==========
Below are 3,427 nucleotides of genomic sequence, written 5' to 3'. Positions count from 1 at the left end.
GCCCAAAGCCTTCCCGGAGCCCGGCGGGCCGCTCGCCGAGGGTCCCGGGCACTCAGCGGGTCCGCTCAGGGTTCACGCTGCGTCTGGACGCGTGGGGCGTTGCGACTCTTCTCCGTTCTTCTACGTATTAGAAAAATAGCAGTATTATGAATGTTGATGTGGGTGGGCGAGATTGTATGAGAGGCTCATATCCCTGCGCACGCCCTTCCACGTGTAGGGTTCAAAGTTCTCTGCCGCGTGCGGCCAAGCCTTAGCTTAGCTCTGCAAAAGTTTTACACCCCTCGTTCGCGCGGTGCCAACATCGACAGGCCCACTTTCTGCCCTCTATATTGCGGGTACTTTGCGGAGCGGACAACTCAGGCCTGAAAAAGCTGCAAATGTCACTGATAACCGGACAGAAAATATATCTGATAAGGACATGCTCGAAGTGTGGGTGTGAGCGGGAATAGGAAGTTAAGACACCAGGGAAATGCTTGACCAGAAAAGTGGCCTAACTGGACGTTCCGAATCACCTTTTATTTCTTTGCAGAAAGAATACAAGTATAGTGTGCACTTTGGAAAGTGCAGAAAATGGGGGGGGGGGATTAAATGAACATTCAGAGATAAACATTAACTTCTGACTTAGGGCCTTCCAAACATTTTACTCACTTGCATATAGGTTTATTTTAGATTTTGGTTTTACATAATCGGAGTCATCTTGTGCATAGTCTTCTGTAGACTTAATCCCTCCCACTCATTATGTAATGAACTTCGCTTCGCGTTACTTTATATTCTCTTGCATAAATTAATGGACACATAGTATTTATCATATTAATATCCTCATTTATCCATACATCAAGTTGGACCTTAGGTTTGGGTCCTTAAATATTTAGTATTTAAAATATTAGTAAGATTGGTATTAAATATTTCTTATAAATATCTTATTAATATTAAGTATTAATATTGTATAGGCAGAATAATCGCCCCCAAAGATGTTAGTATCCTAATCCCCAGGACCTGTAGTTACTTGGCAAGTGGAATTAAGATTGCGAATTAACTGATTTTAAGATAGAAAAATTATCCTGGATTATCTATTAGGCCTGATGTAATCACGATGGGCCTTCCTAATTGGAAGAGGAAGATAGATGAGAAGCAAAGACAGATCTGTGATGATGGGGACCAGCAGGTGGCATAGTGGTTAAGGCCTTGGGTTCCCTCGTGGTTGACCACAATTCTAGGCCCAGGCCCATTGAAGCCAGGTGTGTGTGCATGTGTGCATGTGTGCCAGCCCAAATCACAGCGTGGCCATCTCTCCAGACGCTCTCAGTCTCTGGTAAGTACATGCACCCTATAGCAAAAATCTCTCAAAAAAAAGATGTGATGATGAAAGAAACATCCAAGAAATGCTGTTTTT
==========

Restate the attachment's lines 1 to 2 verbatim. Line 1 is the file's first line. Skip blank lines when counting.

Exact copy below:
Below are 3,427 nucleotides of genomic sequence, written 5' to 3'. Positions count from 1 at the left end.
GCCCAAAGCCTTCCCGGAGCCCGGCGGGCCGCTCGCCGAGGGTCCCGGGCACTCAGCGGGTCCGCTCAGGGTTCACGCTGCGTCTGGACGCGTGGGGCGTTGCGACTCTTCTCCGTTCTTCTACGTATTAGAAAAATAGCAGTATTATGAATGTTGATGTGGGTGGGCGAGATTGTATGAGAGGCTCATATCCCTGCGCACGCCCTTCCACGTGTAGGGTTCAAAGTTCTCTGCCGCGTGCGGCCAAGCCTTAGCTTAGCTCTGCAAAAGTTTTACACCCCTCGTTCGCGCGGTGCCAACATCGACAGGCCCACTTTCTGCCCTCTATATTGCGGGTACTTTGCGGAGCGGACAACTCAGGCCTGAAAAAGCTGCAAATGTCACTGATAACCGGACAGAAAATATATCTGATAAGGACATGCTCGAAGTGTGGGTGTGAGCGGGAATAGGAAGTTAAGACACCAGGGAAATGCTTGACCAGAAAAGTGGCCTAACTGGACGTTCCGAATCACCTTTTATTTCTTTGCAGAAAGAATACAAGTATAGTGTGCACTTTGGAAAGTGCAGAAAATGGGGGGGGGGGATTAAATGAACATTCAGAGATAAACATTAACTTCTGACTTAGGGCCTTCCAAACATTTTACTCACTTGCATATAGGTTTATTTTAGATTTTGGTTTTACATAATCGGAGTCATCTTGTGCATAGTCTTCTGTAGACTTAATCCCTCCCACTCATTATGTAATGAACTTCGCTTCGCGTTACTTTATATTCTCTTGCATAAATTAATGGACACATAGTATTTATCATATTAATATCCTCATTTATCCATACATCAAGTTGGACCTTAGGTTTGGGTCCTTAAATATTTAGTATTTAAAATATTAGTAAGATTGGTATTAAATATTTCTTATAAATATCTTATTAATATTAAGTATTAATATTGTATAGGCAGAATAATCGCCCCCAAAGATGTTAGTATCCTAATCCCCAGGACCTGTAGTTACTTGGCAAGTGGAATTAAGATTGCGAATTAACTGATTTTAAGATAGAAAAATTATCCTGGATTATCTATTAGGCCTGATGTAATCACGATGGGCCTTCCTAATTGGAAGAGGAAGATAGATGAGAAGCAAAGACAGATCTGTGATGATGGGGACCAGCAGGTGGCATAGTGGTTAAGGCCTTGGGTTCCCTCGTGGTTGACCACAATTCTAGGCCCAGGCCCATTGAAGCCAGGTGTGTGTGCATGTGTGCATGTGTGCCAGCCCAAATCACAGCGTGGCCATCTCTCCAGACGCTCTCAGTCTCTGGTAAGTACATGCACCCTATAGCAAAAATCTCTCAAAAAAAAGATGTGATGATGAAAGAAACATCCAAGAAATGCTGTTTTT